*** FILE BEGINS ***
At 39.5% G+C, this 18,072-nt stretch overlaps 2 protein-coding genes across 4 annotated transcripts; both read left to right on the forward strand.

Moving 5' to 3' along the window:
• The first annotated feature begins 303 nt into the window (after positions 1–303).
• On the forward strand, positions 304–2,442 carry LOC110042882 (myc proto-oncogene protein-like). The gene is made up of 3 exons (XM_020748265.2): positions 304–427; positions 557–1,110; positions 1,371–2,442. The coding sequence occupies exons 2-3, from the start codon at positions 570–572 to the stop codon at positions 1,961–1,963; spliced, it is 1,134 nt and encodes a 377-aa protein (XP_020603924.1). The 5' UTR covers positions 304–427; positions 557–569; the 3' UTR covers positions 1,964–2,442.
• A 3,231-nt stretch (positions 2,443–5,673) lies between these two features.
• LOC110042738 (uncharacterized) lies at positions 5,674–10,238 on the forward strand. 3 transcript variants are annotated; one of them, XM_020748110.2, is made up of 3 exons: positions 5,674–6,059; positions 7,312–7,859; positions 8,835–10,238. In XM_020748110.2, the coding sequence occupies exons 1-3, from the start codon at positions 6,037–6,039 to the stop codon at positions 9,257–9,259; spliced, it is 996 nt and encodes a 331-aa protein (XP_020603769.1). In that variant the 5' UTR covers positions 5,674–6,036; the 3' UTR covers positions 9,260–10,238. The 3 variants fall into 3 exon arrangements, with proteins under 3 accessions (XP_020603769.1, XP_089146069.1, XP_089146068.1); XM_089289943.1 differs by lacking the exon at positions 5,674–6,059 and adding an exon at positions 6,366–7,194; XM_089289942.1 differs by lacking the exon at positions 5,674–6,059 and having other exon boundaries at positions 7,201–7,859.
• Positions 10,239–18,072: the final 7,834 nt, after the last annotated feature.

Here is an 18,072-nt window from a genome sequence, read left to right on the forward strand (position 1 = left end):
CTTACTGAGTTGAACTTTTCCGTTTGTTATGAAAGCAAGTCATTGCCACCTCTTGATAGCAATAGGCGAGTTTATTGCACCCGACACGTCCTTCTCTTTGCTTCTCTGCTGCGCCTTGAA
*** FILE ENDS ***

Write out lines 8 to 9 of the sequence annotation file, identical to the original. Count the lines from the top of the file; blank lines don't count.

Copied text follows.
Here is an 18,072-nt window from a genome sequence, read left to right on the forward strand (position 1 = left end):
CTTACTGAGTTGAACTTTTCCGTTTGTTATGAAAGCAAGTCATTGCCACCTCTTGATAGCAATAGGCGAGTTTATTGCACCCGACACGTCCTTCTCTTTGCTTCTCTGCTGCGCCTTGAA